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About OHSP

  • Rank
    Espresso Shot

Profile Information

  • Gender
  • Location
  • Application Season
    2017 Fall
  • Program
    History PhD
  1. My visits changed everything so I definitely think that's the right move. I am actually really (perhaps naievely) surprised by how difficult the decision is. When I visited I thought I had one clear choice and now I am conpletely torn between two. Anyway, congrats on your acceptances and I hope that your decision is straightforward post visit!!
  2. Yeah ditto this for first-gen, low-income, indigenous, lesbian -- especially given I might want to return to my home country post-PhD, in which case the rankings really do mean something to selection committees. At my current school (in Australia) the recent hires are graduates of Harvard, Columbia, NYU, USC and UNC Chapel Hill.
  3. It's good advice--thanks. I am not interested in being a curator, historical consultant etc, but at the moment I have a strong foot in oral history and oral history documentary, and I wouldn't want to lose that--but you're right in that there are opportunities to keep a hold of that anywhere. The regional thing is not such a big issue (A is Philadelphia, B is New York). The reputation of B in oral history and documentary is better than the reputation of A. Obviously this is something I need to think about a bit more - good luck with your decision though!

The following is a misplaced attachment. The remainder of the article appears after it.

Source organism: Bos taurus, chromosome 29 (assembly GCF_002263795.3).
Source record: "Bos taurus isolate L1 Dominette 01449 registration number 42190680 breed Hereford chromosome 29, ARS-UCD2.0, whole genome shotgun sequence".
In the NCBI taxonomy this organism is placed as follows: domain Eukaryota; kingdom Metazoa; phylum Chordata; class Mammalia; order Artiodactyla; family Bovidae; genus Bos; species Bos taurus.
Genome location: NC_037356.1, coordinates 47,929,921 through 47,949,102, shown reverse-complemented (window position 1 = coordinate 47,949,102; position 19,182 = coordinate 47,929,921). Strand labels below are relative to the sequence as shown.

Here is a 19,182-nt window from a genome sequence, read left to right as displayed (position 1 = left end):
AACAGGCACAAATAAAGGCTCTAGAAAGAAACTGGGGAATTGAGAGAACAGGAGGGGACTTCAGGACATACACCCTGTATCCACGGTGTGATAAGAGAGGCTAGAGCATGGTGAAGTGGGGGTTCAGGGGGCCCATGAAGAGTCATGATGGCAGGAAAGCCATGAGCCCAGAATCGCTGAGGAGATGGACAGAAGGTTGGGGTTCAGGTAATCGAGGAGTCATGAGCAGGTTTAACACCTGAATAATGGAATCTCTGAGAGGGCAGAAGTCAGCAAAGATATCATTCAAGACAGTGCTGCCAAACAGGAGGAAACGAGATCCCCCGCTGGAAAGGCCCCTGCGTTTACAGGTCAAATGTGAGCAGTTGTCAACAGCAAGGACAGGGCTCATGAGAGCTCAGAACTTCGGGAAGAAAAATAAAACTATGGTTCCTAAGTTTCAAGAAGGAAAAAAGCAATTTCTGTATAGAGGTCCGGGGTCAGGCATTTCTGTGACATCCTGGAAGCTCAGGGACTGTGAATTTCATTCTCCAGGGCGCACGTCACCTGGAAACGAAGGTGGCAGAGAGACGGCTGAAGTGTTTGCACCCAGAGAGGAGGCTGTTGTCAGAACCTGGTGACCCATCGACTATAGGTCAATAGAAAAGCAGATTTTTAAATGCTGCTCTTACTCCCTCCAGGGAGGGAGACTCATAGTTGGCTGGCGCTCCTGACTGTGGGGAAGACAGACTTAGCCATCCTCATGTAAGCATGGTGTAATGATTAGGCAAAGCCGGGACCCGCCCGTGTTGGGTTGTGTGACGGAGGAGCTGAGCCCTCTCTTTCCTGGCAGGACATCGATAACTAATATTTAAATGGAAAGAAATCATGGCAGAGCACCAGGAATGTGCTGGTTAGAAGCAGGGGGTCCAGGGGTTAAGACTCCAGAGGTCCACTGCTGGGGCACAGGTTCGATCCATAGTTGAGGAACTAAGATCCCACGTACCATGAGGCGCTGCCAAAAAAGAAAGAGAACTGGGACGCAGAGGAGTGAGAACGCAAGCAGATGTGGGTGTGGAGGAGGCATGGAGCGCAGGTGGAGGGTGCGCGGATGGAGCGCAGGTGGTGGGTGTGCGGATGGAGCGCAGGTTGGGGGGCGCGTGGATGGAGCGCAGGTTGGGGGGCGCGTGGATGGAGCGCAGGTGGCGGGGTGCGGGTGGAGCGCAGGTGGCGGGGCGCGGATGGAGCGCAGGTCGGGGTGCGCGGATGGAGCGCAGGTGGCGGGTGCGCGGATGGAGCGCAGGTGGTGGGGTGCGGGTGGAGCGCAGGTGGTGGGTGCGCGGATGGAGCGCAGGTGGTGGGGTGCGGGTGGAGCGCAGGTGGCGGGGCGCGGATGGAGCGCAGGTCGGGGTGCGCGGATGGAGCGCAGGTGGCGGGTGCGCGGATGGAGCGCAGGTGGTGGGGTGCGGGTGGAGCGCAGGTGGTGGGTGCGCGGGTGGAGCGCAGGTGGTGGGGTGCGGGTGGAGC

4. I'm torn between two schools, both private with similar funding, and would appreciate any advice. School A is the more prestigious, better-ranked school, but it's currently in a "transition phase" in terms of hiring Americanists to replace a few big names who've left in the past few years. At this school I would have an advisor who is known for being extremely supportive and who I think is genuinely drawn towards my work--she is close to retirement and would take me on as an exception (she's otherwise not taking new students). That is a bit concerning to me because it means she's potentially not really going to be around (in academia, not in the world) when I'm trying to crawl my way into the job market. If she retires early then I'm not sure who else at this school would advise me, though the school is, of course, making some hires in the next few years. When I visited this school it didn't feel like a great fit. Other than my potential advisor and one Latin Americanist, the department is known for being more traditional and conservative--and this has been a problem for me at my current school, where I'm doing my MA. I would have to work outside of the history department a fair bit, and I would have an advisor from the English department who would fill my need for someone working in gender and sexuality. This school has amazing placement statistics and a great reputation but it isn't so open to the idea that public history is valuable, and that is very important to me as someone who could happily go either way. School B is less prestigious but is known as a "dynamic, innovative" program. The department offers more courses that I'd like to take and that reflects the fact that the faculty is full of historians who are doing the type of work I would like to do. My primary advisor at this school is very, very early into her career and she's not working in the exact same field as me, but the questions that she is asking are amazing and I got on really well with her when I met her at the visit. If I were listening to a gut feeling, I'd say she's the right advisor (even though she's a bit of an unknown quantity, just because she really hasn't worked with many students). Because she is quite junior, she would co-advise along with another professor who also seems like he would probably be good but it's difficult to know--I met 7th year students of his who were positive. This school does not have anyone working specifically in gender and sexuality and I am not sure where I would get that--I'd likely have to have an outside advisor on my committee. I visited this school immediately after I visited school A and a few hours in I was like "ok this is where I should be." I could imagine myself amongst the student body and there was an energy between the faculty that I did not feel at school A (where I have been told there is more tension etc). This school's placement statistics vary from year to year but it's very well-known and not unreputable. They also have a specific public history and archives program that I could take classes in, and I think I'd be very supported in my oral history work. I am completely unsure of how this decision will go. I am drawn to school B and I'm excited by the advisor there, but part of me thinks that it makes more sense to go to the nominally stronger, better-ranked program, where my advisor would also be great--if anyone has any thoughts I'm very open to hearing them.